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March 14, 2010 / Brooklyn news / Park Slope / Meadows of Shame

Blood, threat and fears! Prospect Park has become a macabre crime scene

The Brooklyn Paper
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Splattered blood on the rocks of Prospect Park, smashed turtle shells, a suspicious attempt at a campfire — and finally, arson in the reedy underbush.

It’s not the latest Linda Fairstein mystery novel — it’s a chronology from last week along the lakeshore in Brooklyn’s green heart.

Park-goer Susan Yuen noticed the first of the disturbing events — the blood-spattered rocks on the shoreline of the lake near Prospect Park Southwest.

There was blood, lots of it, pooled on the rocks and seeping into the sullied soil. This wasn’t a mere paper cut or skinned knee. This was murder.

Someone had clearly used the rock as a rudimentary chopping block.

“It was still wet,” said Yuen, shaken from the last Sunday discovery. “At first I thought the blood was from the swans.”

Fortunately, Honeybear and the rest of the celebrity waterfowl were in good health, but were keeping away from their regular haunts — a sign to the bird-lovers that something traumatic had happened.

Yuen headed for the nearby Audubon Center in the boathouse and notified the naturalists, who analyzed the crime scene photos.

“If it is blood, probably not from a bird, even if was sitting in one spot, slowly bleeding over a long period of time,” the naturalists concluded. “It seems that would have to be a pretty big fish for that big a pool blood. And for it to collect that densely on the top of the dirt and the rock, like a pour, it’s probably not likely.”

The message went on to say that a dog attack seemed unlikely, as out-of-control dogs generally “go for a kill … and then try to break the neck. But they don’t sit there and rip it apart.”

If it had only been some blood on the rocks, that would have been alarming enough, but that macabre incident was only the beginning.

By Thursday morning, more blood had appeared at the crime scene, meaning that someone — or something — sadistic had repeated the grisly deed.

Unofficial park watchdogs Ed Bahlman and Anne-Katrin Titze, who have become leading advocates for swan safety, were quickly alerted, and their keen eyes noticed other disturbing clues.

A few feathers were scattered about a splotch of blood on a tree by the lake — was some desperate or demonic soul capturing the waterfowl for a meal?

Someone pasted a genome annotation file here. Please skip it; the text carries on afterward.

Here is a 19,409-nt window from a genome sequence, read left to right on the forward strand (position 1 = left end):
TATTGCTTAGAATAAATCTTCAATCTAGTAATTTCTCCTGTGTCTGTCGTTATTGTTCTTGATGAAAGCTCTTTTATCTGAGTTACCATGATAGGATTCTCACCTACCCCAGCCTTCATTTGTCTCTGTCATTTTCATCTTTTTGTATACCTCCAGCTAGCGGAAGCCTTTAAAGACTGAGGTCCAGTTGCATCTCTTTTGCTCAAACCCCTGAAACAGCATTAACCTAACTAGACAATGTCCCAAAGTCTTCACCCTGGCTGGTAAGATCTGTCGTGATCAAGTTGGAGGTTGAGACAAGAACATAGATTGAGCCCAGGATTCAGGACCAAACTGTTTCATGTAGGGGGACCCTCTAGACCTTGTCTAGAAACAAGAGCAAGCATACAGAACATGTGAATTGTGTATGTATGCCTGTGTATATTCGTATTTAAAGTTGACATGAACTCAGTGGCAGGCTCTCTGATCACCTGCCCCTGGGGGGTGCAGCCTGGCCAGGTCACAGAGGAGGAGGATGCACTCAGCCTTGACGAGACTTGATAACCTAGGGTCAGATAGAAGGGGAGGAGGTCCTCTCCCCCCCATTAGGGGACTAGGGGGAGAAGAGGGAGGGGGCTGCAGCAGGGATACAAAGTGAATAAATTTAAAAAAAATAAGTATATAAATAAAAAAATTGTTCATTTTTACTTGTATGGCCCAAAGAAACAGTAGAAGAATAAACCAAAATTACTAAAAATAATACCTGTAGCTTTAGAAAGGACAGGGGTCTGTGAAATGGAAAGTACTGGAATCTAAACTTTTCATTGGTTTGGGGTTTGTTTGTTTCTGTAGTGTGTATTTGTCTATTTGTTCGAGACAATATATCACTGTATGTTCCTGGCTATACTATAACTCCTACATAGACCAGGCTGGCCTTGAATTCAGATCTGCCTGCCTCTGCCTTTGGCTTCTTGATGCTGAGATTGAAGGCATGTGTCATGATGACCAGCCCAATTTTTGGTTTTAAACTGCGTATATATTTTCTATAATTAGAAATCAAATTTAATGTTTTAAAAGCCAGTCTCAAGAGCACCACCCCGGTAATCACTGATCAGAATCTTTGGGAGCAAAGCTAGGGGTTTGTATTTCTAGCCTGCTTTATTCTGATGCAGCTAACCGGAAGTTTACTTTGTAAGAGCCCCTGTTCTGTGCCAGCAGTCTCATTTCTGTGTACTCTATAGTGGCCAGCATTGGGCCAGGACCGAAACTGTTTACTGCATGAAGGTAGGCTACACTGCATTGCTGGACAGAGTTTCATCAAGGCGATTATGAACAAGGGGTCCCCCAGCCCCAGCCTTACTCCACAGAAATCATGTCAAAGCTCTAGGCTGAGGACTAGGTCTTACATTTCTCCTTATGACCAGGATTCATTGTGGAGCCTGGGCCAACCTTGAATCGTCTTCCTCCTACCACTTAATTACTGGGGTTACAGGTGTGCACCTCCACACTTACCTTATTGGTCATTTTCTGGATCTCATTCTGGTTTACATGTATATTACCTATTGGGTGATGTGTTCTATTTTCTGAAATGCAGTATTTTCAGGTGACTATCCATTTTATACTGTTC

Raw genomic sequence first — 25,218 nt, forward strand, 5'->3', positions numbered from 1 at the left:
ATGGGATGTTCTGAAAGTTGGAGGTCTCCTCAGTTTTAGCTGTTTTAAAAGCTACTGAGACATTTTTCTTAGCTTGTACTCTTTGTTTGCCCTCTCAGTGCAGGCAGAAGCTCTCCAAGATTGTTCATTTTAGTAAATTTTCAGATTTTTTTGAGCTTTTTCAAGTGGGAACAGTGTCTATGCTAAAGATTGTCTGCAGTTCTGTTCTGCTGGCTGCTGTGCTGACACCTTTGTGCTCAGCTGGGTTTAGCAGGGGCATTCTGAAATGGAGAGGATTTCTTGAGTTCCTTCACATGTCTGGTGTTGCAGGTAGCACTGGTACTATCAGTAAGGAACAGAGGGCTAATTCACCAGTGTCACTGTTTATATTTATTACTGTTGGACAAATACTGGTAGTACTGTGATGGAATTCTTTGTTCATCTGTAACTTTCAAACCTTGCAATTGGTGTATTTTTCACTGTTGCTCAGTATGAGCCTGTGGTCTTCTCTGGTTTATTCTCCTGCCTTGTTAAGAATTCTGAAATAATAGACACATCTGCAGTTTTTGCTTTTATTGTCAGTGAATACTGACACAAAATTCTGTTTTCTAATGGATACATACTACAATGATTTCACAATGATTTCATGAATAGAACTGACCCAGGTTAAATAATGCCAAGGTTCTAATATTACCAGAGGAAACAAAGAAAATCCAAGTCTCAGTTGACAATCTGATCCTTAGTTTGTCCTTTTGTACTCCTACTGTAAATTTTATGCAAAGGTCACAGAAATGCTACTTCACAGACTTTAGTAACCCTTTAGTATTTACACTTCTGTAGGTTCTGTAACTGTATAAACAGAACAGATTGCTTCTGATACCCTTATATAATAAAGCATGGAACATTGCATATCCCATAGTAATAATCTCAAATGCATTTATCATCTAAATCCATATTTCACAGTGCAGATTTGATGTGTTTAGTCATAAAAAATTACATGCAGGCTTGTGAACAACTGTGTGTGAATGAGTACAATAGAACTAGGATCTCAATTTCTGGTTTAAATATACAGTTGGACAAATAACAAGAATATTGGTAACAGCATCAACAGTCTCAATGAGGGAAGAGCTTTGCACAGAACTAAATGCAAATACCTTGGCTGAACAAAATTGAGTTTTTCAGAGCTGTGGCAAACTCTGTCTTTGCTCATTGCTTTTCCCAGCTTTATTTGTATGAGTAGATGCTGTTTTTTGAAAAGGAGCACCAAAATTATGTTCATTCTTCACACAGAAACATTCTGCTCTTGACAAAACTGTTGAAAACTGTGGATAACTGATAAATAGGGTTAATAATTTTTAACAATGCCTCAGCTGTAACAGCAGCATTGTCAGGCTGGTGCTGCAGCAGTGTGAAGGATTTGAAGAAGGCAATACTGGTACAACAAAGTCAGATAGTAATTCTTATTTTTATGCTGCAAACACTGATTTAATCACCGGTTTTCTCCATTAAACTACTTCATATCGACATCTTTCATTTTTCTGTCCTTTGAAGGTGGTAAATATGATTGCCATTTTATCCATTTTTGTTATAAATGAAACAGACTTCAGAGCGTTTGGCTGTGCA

“But where are the bones? There is no carcass,” Titze said. “It goes against any theory that an animal could have caught it. It’s too clean and butcher-y.”

To add to the mystery, there was an arrangement of sticks in a campfire-like pile nearby.

While contemplating the significance of these unsettling signs of malfeasance, Titze and Bahlman came upon another disturbing site: someone had smashed turtle shells in the middle of the path opposite the boat house. They were picked clean of flesh.

“Sure, an animal could have eaten [the meat],” said Bahlman. “But someone would have had to smash them.”

He ominously added, “Somebody is doing something mean-spirited.”

But that very night, this unraveling mystery would take a fiery turn.

At the very same site where the fire had been attempted, someone succeeded and started a blaze that swept across the reeds on the banks of Prospect Park lake, scorching 30 yards of phragmites — the invasive species that blankets portions of the lake front. Friday morning, all that was left was an ashy wasteland scattered with glass bottles and beer cans. The smell of cinder was still in the air.

“We do have homeless people camp out in the phragmites, but not usually there,” said Eugene Patron, a spokesman for the park. “Sometimes they’ll light a fire — but it’s too damp. It’s weird.”

Anne Wong, the head of landscape management at the park, said that the “phrag” must have burnt out on its own, adding that the culprit could just as easily be rowdy kids causing trouble. Patron said the police had not been alerted during any of the sinister nocturnal activities.

Many questions remain unanswered. Who — or what — left all the blood on the rocks (which the rain has since rinsed clean)? Did some malicious madman smash the turtles that bask in the sun near the boathouse? Lastly, who started the fire, and was it an ill-fated attempt to cook some illicit avian or reptilian meat?

Or is something else entirely going on?